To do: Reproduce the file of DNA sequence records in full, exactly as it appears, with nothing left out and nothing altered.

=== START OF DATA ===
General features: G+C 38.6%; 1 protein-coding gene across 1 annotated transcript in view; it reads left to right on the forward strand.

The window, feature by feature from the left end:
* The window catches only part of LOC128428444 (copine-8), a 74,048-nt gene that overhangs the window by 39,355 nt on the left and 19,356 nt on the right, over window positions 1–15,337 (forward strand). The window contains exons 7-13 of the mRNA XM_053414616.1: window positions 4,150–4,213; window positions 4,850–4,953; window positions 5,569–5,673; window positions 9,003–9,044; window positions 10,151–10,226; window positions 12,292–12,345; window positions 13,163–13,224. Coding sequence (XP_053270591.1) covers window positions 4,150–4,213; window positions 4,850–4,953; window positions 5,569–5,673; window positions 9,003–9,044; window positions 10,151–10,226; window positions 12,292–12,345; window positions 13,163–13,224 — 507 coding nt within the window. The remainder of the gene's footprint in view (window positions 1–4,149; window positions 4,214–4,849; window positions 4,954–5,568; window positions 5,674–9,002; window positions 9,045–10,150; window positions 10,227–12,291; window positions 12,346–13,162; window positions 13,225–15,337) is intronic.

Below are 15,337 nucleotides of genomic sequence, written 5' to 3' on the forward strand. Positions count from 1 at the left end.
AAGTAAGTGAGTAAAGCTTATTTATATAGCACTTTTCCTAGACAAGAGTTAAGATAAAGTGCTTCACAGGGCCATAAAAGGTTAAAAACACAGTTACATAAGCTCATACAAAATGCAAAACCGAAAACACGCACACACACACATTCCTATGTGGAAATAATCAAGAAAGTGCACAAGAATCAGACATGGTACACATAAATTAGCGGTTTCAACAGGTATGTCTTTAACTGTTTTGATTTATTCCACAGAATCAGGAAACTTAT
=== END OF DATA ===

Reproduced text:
General features: G+C 38.6%; 1 protein-coding gene across 1 annotated transcript in view; it reads left to right on the forward strand.

The window, feature by feature from the left end:
* The window catches only part of LOC128428444 (copine-8), a 74,048-nt gene that overhangs the window by 39,355 nt on the left and 19,356 nt on the right, over window positions 1–15,337 (forward strand). The window contains exons 7-13 of the mRNA XM_053414616.1: window positions 4,150–4,213; window positions 4,850–4,953; window positions 5,569–5,673; window positions 9,003–9,044; window positions 10,151–10,226; window positions 12,292–12,345; window positions 13,163–13,224. Coding sequence (XP_053270591.1) covers window positions 4,150–4,213; window positions 4,850–4,953; window positions 5,569–5,673; window positions 9,003–9,044; window positions 10,151–10,226; window positions 12,292–12,345; window positions 13,163–13,224 — 507 coding nt within the window. The remainder of the gene's footprint in view (window positions 1–4,149; window positions 4,214–4,849; window positions 4,954–5,568; window positions 5,674–9,002; window positions 9,045–10,150; window positions 10,227–12,291; window positions 12,346–13,162; window positions 13,225–15,337) is intronic.

Below are 15,337 nucleotides of genomic sequence, written 5' to 3' on the forward strand. Positions count from 1 at the left end.
AAGTAAGTGAGTAAAGCTTATTTATATAGCACTTTTCCTAGACAAGAGTTAAGATAAAGTGCTTCACAGGGCCATAAAAGGTTAAAAACACAGTTACATAAGCTCATACAAAATGCAAAACCGAAAACACGCACACACACACATTCCTATGTGGAAATAATCAAGAAAGTGCACAAGAATCAGACATGGTACACATAAATTAGCGGTTTCAACAGGTATGTCTTTAACTGTTTTGATTTATTCCACAGAATCAGGAAACTTAT